They have been attempting to do this when the precedence of the Wahhhabi creed is not a proof for the madhhabi nature of the Wahhabi movement. It cannot be considered one of the Islamic schools of thought because from the very beginning, the Muslim nation, the Ahl as-Sunnah in particular, has declared the ideas of Ibn Taymiyyah and his followers as an innovation in religion {bid'ah} and to be against the religion.

The ideas of Ibn Taymiyyah and the reaction of Ahl as-Sunnah

Taqi ad-Din Abu'l-'Abbas Ahmad Ibn Taymiyyah was born in 661 AH in a Kurdish-populated village called Urfah in Turkey. When the Tatars invaded the Muslim lands, he along with his family went to Damascus (Syria) and studied in the religious school {madrasah} of the Hanbalis where he engaged in the memorization of the Qur'an. He read Musnad Ibn Hanbal and the book, Mu'jam at-Tabari, and engaged in learning other sciences. It has been said that he had good memory and talent.29

Profound talent and enthusiasm prompted Ibn Taymiyyah to encounter many intellectual problems and issues during the different stages of his studies. Since he would not be convinced of the views and opinions of the professors, he gradually reached a point in his beliefs that he elicited the reaction of the 'ulama' and fuqaha {jurists} at the time which led to his imprisonment and banishment.

Before Ibn Taymiyyah had the opportunity to repent, Sultan Nasir, the ruler of the time, allowed him to return to Damascus in 709 AH and Ibn Taymiyyah also made peace with the 'ulama' and fuqaha.30 In 720 AH, he was again put behind bars for having a clash with the fuqaha on the issue of divorce but in 721 AH, he was released from prison through the letter of the Sultan.

After his release, he once again languished in the prison cell of Damascus on the order of the government for the contradictions his religious edicts had with that of the Sunni and Shi`ah fuqaha in his region.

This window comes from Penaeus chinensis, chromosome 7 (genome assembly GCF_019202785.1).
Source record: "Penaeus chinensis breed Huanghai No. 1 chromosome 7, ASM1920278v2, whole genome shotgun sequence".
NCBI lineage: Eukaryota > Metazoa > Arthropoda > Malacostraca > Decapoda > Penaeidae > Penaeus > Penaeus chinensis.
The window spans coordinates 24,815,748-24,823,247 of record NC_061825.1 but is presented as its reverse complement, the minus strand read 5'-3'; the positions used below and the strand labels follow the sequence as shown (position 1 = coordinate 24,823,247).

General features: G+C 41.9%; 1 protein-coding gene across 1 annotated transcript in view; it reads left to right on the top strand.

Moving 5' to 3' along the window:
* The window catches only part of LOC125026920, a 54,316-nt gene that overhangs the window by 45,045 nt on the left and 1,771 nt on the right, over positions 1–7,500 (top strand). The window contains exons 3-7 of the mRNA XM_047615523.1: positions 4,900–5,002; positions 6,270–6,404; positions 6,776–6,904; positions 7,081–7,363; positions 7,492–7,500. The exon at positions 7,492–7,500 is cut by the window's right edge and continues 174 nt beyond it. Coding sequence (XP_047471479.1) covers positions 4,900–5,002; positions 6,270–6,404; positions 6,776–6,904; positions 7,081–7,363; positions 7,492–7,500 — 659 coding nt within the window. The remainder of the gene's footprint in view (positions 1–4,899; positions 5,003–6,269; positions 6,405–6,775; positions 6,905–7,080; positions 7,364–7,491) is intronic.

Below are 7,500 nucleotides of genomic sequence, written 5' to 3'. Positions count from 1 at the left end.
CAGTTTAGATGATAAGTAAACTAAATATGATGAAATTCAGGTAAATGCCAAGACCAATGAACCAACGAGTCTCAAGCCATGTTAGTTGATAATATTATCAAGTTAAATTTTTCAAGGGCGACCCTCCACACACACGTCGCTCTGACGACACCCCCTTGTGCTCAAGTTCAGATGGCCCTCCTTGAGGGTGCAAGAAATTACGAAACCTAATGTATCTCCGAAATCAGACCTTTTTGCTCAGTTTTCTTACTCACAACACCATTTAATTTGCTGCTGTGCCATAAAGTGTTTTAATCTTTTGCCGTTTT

This time, the government prohibited him from issuing religious edicts, and as per judicial decree of a Shafi'i judge, all his students including Ibn Qayyim al-Jawziyyah were imprisoned. Meanwhile, the people had been so angry with him that they decided to kill him.

The ‘ulama'’s opposition to Ibn Taymiyyah

Ibn Taymiyyah used to regard traveling to visit the graves of the prophets ('a) and the pious as impermissible, deeming it as a sinful travel, and would rule for the completion (instead of shortening) of prayer during this travel, which led the Shafi'is to rise up in opposition to him.

In a bid to portray a veneer of moderation to his creed, Ibn Taymiyyah used to say that since the Prophet (s) and the Companions had neither visited their graves nor sought their intermediation, and that the Followers {tabi'un}31 have also not done so, none of the Muslims should deem it recommended {mustahabb}. Anyone who observed this practice had gone against the consensus of Muslims. After issuing this religious edict, Ibn Taymiyyah considered the following hadiths from the Prophet (s) as fabricated {maj'ul}:

مَنْ حَجَّ وَلَمْ يَزُرْنِي فَقَدْ جَفَانِي.

He who performs the Hajj (pilgrimage) without paying a visit {ziyarah} to me has indeed deserted.

لاَ تُشَدُّ الرِّحَالُ إلاَّ إلَى ثَلاَثَةِ مَسَاجِدَ: الْمَسْجِدُ الْحَرَامُ، وَمَسْجِدِي هَذَا، وَالْمَسْجِدُ الأقْصَى.

You are not supposed to travel except for the visitation {ziyarah} of three mosques: al-Masjid al-Haram (in Mecca), this mosque of mine (Masjid an-Nabi in Medina), and al-Masjid al-Aqsa (in Jerusalem).

These kinds of views incited the opposition of the Sunni 'ulama'. So, it becomes clear that there had been no difference of opinion regarding it until that time and the first person to initiate this difference was Ibn Taymiyyah who, while in prison, wrote books in support of his creed.